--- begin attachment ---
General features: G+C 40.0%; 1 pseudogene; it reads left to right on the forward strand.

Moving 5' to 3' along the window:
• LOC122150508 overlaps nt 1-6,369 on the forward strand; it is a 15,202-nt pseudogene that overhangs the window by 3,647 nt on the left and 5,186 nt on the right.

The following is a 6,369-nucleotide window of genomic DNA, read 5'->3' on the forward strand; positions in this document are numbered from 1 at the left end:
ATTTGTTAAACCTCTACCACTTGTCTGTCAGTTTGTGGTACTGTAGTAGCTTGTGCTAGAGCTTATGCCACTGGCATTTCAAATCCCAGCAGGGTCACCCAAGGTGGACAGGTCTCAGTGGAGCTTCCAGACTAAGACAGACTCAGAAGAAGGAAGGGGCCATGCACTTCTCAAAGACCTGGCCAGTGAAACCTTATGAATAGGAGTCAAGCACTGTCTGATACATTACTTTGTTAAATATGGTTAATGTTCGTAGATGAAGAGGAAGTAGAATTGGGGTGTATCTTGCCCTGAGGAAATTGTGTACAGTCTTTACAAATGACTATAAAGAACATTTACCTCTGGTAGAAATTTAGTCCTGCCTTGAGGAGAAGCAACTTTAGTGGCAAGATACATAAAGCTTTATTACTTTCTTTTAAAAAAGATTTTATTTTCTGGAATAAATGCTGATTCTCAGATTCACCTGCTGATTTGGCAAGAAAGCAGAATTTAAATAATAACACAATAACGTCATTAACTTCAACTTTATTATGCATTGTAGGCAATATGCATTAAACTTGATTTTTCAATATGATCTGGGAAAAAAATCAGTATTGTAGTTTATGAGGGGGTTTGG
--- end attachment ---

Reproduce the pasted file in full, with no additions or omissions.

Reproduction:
General features: G+C 40.0%; 1 pseudogene; it reads left to right on the forward strand.

Moving 5' to 3' along the window:
• LOC122150508 overlaps nt 1-6,369 on the forward strand; it is a 15,202-nt pseudogene that overhangs the window by 3,647 nt on the left and 5,186 nt on the right.

The following is a 6,369-nucleotide window of genomic DNA, read 5'->3' on the forward strand; positions in this document are numbered from 1 at the left end:
ATTTGTTAAACCTCTACCACTTGTCTGTCAGTTTGTGGTACTGTAGTAGCTTGTGCTAGAGCTTATGCCACTGGCATTTCAAATCCCAGCAGGGTCACCCAAGGTGGACAGGTCTCAGTGGAGCTTCCAGACTAAGACAGACTCAGAAGAAGGAAGGGGCCATGCACTTCTCAAAGACCTGGCCAGTGAAACCTTATGAATAGGAGTCAAGCACTGTCTGATACATTACTTTGTTAAATATGGTTAATGTTCGTAGATGAAGAGGAAGTAGAATTGGGGTGTATCTTGCCCTGAGGAAATTGTGTACAGTCTTTACAAATGACTATAAAGAACATTTACCTCTGGTAGAAATTTAGTCCTGCCTTGAGGAGAAGCAACTTTAGTGGCAAGATACATAAAGCTTTATTACTTTCTTTTAAAAAAGATTTTATTTTCTGGAATAAATGCTGATTCTCAGATTCACCTGCTGATTTGGCAAGAAAGCAGAATTTAAATAATAACACAATAACGTCATTAACTTCAACTTTATTATGCATTGTAGGCAATATGCATTAAACTTGATTTTTCAATATGATCTGGGAAAAAAATCAGTATTGTAGTTTATGAGGGGGTTTGG